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Social Exclusion

Work and Pensions written question – answered on 29th November 2011.

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Photo of Michael Dugher Michael Dugher Shadow Minister without Portfolio (Cabinet Office)

To ask the Secretary of State for Work and Pensions what assessment his Department has made of the effect of his proposals for welfare reform on people experiencing multiple sources of deprivation.

Photo of Chris Grayling Chris Grayling The Minister of State, Department for Work and Pensions

Full impact assessments on the measures contained within the Welfare Reform Bill have been conducted and kept up to date. These are available at:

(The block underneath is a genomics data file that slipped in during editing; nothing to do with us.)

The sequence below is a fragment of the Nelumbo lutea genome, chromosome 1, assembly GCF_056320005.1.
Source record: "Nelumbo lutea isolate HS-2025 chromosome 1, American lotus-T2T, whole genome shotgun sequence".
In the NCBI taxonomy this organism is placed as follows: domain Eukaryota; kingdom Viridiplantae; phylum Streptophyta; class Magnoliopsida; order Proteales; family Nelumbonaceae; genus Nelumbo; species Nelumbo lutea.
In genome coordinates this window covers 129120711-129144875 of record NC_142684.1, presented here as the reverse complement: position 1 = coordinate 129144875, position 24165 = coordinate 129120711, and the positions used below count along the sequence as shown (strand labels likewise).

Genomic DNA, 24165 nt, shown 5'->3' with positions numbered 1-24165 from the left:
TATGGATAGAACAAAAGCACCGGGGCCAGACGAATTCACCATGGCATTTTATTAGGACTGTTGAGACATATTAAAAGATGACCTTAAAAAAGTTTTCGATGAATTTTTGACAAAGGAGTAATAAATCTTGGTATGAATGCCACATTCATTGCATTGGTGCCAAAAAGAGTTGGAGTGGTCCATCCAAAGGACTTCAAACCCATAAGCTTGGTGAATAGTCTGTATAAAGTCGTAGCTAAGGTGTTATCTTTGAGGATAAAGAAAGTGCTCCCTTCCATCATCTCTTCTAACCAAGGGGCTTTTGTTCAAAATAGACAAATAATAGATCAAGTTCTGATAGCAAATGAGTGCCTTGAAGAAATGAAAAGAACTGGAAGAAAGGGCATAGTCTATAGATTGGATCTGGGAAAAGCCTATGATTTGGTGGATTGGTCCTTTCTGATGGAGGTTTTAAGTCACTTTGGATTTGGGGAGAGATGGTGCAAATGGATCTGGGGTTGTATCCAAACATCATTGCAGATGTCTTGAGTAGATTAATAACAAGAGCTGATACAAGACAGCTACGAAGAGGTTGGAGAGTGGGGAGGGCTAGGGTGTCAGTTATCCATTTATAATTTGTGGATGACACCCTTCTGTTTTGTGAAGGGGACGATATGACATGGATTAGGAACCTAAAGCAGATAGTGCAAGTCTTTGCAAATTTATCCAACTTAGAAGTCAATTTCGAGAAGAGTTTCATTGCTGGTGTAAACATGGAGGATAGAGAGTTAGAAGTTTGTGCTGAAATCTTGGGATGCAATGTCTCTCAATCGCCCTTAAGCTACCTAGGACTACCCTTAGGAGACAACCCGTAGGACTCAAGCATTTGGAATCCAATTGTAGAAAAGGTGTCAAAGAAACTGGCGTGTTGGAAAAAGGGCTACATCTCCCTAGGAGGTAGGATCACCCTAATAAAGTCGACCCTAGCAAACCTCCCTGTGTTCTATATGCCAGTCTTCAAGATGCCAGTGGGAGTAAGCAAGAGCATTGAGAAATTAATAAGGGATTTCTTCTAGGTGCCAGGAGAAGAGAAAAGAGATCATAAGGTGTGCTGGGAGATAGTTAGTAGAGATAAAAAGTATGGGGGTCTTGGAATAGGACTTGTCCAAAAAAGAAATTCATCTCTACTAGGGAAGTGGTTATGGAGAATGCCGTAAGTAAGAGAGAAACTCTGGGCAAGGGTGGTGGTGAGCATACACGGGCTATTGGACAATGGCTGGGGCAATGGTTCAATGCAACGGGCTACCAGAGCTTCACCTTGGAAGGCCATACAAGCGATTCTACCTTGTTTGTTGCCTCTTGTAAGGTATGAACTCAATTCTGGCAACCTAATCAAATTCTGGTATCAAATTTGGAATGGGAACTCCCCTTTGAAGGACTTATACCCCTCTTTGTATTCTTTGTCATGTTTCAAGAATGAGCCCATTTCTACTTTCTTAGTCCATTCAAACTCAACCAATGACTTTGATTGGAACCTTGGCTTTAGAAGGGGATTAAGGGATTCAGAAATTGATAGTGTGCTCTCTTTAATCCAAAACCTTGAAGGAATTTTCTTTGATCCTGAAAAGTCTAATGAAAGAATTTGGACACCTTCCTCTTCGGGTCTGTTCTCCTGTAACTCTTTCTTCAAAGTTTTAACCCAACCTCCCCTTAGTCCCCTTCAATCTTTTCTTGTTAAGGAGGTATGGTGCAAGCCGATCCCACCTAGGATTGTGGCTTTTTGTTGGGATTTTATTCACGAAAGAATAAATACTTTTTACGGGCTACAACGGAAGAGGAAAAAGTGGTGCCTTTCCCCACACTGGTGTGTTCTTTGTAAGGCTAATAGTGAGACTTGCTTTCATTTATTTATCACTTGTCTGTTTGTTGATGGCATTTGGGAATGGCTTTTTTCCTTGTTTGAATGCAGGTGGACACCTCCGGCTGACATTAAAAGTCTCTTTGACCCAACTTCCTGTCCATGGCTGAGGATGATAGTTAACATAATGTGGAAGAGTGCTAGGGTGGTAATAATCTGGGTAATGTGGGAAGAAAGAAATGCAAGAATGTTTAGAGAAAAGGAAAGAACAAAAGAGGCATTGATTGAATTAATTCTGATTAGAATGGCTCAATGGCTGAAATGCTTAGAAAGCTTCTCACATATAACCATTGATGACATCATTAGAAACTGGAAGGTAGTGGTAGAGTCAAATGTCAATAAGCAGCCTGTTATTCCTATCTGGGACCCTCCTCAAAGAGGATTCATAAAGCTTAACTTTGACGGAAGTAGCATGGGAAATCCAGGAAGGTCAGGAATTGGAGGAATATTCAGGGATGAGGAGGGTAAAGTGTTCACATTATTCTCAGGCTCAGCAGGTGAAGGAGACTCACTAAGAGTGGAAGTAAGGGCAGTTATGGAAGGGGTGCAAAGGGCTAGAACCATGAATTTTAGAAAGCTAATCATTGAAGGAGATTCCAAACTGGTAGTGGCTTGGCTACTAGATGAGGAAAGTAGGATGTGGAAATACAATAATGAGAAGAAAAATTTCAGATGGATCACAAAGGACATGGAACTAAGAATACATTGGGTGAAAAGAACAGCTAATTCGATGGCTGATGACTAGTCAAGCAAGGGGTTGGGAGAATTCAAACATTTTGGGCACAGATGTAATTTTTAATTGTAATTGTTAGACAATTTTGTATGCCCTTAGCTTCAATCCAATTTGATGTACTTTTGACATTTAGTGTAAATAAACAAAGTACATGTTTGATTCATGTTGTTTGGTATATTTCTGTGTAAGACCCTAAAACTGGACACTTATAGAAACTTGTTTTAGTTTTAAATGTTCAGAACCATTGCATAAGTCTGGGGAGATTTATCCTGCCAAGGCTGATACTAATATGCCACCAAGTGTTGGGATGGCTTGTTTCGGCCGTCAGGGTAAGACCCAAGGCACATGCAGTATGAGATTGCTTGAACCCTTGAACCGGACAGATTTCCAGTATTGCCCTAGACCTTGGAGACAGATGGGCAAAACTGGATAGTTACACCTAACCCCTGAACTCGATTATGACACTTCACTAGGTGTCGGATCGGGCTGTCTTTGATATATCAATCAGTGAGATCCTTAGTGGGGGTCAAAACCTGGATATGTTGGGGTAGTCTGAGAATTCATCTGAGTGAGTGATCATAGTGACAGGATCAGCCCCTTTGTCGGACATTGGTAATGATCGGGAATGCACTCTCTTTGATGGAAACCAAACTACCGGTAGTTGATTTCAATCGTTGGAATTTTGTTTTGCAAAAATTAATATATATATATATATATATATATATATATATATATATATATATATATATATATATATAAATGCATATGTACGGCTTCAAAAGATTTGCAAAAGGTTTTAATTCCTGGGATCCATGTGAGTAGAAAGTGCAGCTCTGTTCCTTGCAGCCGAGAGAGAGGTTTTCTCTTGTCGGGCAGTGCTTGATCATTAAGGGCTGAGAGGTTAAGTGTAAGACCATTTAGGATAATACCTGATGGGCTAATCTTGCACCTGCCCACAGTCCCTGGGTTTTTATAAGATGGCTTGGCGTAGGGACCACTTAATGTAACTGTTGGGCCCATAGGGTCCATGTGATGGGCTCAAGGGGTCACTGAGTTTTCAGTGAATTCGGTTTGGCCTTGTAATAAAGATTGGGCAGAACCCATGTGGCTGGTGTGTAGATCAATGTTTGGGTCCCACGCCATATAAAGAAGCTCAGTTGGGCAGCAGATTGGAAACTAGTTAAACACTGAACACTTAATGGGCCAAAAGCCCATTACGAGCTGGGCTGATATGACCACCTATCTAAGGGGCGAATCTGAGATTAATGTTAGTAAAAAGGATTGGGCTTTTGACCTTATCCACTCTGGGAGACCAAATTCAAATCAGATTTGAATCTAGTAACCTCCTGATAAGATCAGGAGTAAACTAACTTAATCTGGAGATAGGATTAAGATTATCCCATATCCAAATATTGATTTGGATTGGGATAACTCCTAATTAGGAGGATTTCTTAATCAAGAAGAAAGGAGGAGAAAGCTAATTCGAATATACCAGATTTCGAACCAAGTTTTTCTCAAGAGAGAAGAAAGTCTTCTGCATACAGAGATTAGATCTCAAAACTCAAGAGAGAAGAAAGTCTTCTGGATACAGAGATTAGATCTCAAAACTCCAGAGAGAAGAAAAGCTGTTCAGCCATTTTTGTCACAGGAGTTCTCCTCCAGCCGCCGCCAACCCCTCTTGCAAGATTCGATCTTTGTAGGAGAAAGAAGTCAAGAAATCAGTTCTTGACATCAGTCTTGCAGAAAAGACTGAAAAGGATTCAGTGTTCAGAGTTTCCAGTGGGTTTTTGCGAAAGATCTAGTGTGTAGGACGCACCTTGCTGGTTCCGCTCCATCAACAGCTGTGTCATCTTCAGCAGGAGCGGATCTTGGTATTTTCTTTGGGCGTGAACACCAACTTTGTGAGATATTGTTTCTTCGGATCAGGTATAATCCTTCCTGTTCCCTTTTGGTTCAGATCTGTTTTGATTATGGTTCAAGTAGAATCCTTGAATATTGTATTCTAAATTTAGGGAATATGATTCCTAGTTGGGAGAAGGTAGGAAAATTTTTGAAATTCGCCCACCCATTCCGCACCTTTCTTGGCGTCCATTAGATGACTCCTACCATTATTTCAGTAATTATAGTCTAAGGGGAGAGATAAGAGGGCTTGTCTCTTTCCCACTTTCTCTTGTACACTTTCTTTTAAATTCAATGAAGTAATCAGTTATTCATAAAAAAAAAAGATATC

http://www.dwp.gov.uk/policy/welfare-reform/legislation-and-key-documents/welfare-reform-bill-2011/impact-assessments-and-equality/

As set out in the relevant impact assessment, universal credit will reduce the number of individuals in poverty.

Greater simplicity will lead to a substantial increase in the take-up of currently unclaimed benefits, with most of the impact being at the lower end of the income distribution. The changes to entitlement are estimated to increase average weekly net income in the bottom two income deciles by £3 and £4 per week respectively. After accounting for imperfect take-up in the current system and improved take-up under universal credit, the gain for the bottom two deciles increases to £11 and £10 per week respectively. On reasonable assumptions, the combined impact of take-up and entitlements will lift around 900,000 individuals out of poverty, including more than 350,000 children and around 550,000 working-age adults. These poverty impacts exclude the positive impacts of more people moving into work.

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